Is glory a worthy goal for a person? In an Astérix book, Abraracourcix, the chieftain, tells his wealthy brother in law that all of the latter's money is not a match for glory. The brother in law replies that Abraracourcix's glory could not pay the "oxen hooves pie" they were having at the time. This seems to be false in the times of "reality television": glory can be readily turned into money. Actually I suspect glory has always given people some access to material goods. But my question is rather whether glory is valuable for other reasons, specifically whether glory is valuable from an ethical point of view.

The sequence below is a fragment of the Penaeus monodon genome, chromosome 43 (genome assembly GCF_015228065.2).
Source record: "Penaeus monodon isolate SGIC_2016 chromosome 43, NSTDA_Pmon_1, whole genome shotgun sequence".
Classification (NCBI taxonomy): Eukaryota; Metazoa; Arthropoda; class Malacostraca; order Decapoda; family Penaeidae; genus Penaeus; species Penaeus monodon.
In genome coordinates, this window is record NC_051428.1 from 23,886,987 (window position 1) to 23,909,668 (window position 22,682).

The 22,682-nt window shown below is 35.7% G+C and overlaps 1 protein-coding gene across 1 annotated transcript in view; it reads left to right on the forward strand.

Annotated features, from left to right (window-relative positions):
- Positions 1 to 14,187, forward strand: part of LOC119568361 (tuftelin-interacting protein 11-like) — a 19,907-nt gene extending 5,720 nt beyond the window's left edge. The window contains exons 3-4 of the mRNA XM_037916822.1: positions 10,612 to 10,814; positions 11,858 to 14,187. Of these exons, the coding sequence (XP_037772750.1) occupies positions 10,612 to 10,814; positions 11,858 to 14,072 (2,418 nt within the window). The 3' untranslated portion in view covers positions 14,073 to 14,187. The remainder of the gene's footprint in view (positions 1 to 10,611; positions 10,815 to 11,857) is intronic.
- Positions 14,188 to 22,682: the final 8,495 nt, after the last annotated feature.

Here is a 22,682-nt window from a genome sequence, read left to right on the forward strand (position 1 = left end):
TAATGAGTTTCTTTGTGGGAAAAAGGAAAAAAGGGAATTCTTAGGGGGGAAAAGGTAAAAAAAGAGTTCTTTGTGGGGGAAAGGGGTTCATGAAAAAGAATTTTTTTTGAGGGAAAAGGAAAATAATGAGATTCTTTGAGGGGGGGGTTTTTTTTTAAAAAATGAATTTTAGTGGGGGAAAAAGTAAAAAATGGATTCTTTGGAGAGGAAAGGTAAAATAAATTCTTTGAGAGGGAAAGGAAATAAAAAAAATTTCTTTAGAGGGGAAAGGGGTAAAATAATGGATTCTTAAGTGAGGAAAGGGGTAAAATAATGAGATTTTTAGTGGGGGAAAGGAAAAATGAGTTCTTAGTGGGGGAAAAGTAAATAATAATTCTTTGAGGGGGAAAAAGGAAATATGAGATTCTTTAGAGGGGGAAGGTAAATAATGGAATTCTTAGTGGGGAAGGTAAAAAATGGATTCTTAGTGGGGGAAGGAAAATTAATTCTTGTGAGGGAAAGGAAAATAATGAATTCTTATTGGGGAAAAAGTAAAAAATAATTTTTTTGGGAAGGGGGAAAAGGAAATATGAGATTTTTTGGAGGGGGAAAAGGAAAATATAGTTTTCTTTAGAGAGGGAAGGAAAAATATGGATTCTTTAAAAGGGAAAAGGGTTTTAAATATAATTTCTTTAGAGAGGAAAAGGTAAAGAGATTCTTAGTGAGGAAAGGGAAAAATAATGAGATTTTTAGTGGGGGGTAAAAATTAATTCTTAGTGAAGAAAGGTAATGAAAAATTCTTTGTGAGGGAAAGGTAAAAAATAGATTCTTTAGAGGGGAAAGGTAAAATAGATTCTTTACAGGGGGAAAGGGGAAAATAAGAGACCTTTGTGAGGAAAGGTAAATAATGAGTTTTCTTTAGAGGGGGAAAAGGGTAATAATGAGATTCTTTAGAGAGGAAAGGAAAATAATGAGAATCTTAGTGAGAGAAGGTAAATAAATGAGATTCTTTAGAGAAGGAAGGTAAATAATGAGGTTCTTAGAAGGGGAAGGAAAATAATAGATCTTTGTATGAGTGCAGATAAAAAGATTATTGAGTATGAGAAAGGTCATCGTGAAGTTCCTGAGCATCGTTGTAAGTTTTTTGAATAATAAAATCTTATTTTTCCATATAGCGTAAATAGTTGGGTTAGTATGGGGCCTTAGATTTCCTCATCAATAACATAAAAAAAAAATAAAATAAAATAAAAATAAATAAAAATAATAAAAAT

A nice place to start in thinking about this question is book I of Aristotle's Nicomachean Ethics http://classics.mit.edu/Aristotle/nicomachaen.1.i.html There Aristotle addresses the nature of happiness and consider the pros and cons of three sorts of lives: the life devoted to pleasure, the life devoted to money, and the 'political' life (or the life devoted to honor). You don't say in your question what you have in mind by 'glory,' but it seems similar to what Aristotle had in mind by honor, namely, others bestowing on us recognition or other goods as a mark of our merit or virtue. Aristotle argues that the best life is not devoted to honor. Here is the main passage where Aristotle argue for this: A consideration of the prominent types of life shows that people of superior refinement and of active disposition identify happiness with honour; for this is, roughly speaking, the end of the political life. But it seems too superficial to be what we are looking for, since it is thought to depend on...